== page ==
The Devils opens in the town center of Loudun, France, with the principal characters commenting on a corpse that dangles from the municipal gallows. D’Armagnac, the town’s governor, and de Cerisay, its chief magistrate, emerge from the cathedral admiring the priest, Urbain Grandier. Grandier appears and converses with Sewerman, who declares that humankind is driven by bodily pleasures. Grandier demurs, noting that at his trial the executed thief had said that his stolen gold had looked cheap on the woman he wanted to please. Following scenes reveal Grandier to be a man of the world, proud, sensitive and caring, yet fundamentally a manipulative man, driven by sensual desire. Among his sexual conquests is Phillipe, the adolescent daughter of the public prosecutor. Tormented by guilt, Grandier cries out to God to release him from his hedonistic life.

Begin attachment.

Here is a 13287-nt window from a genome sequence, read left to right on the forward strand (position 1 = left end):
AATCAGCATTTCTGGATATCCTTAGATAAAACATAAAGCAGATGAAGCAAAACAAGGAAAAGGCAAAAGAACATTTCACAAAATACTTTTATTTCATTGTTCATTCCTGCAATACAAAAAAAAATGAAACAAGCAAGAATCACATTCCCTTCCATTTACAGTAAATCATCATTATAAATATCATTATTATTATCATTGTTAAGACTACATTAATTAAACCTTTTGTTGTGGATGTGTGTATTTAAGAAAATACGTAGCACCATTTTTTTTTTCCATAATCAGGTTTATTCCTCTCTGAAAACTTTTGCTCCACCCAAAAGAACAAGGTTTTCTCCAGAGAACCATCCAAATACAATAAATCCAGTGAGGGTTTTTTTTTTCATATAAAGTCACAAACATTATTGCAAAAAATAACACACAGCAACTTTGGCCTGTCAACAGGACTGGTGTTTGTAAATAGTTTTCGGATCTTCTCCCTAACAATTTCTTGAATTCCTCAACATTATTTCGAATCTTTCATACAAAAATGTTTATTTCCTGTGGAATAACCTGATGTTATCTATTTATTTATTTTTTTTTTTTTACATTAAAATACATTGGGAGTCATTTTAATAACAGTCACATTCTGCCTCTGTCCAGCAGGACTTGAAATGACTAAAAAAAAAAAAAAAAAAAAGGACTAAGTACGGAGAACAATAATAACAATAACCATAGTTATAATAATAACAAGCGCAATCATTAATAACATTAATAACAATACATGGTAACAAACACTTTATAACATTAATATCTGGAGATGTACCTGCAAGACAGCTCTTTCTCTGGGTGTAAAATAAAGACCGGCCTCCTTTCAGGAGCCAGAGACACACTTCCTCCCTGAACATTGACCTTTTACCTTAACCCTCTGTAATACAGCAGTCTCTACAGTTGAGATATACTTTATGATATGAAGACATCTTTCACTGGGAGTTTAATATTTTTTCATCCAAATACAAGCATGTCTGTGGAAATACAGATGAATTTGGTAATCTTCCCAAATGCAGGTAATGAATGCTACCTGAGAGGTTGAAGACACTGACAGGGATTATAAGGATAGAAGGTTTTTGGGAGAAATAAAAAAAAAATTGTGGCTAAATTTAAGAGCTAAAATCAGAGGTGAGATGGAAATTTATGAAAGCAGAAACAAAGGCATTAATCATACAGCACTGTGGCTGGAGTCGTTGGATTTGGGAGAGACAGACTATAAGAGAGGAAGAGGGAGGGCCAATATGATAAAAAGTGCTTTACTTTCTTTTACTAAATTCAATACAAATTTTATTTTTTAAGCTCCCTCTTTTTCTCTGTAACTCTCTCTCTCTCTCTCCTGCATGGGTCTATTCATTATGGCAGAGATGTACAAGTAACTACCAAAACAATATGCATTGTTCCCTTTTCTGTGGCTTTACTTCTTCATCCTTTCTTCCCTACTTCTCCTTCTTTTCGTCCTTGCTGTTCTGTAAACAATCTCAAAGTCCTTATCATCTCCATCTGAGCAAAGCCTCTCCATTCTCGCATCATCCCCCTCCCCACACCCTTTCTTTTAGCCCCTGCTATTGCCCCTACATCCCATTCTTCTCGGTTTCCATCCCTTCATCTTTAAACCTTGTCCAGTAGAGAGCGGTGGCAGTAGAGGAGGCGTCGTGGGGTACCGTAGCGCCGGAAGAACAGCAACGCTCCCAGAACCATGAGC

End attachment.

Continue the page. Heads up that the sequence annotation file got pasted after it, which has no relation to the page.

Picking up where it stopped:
Other scenes reveal what are to be the sources of Grandier’s downfall. Mannoury, a surgeon, and Adam, a chemist, envy Grandier’s sophistication and highly placed friendships and decide to gather evidence of his fornications. The ascetic Bishop of Poitiers is offended by Grandier’s elegance. When Grandier supports D’Armagnac’s refusal of King Louis XIII’s request to tear down the town walls, the king’s representative, de Laubardemont, meets with Mannoury and Adam and asks for their evidence against Grandier. Meanwhile, Father Barré, an exorcist, is constantly looking out for devilish possessions.
Grandier’s enemies focus their efforts on a nearby convent where Sister Jeanne, shamed by her humped back and obsessively desiring to be loved, has fixed her attention on Grandier, whom she invites to become the convent’s confessor. When he refuses, her desire and guilt cause her to accuse him of sexual “filth.” Then, before all Grandier’s enemies, a devilish voice declares that it has possessed her—with the help of Grandier.
Act 2 opens in the cathedral, where Grandier attempts to purify his relationship with Phillipe by performing a marriage ceremony between them. Outside, Sewerman charges that the...
(The entire section is 861 words.)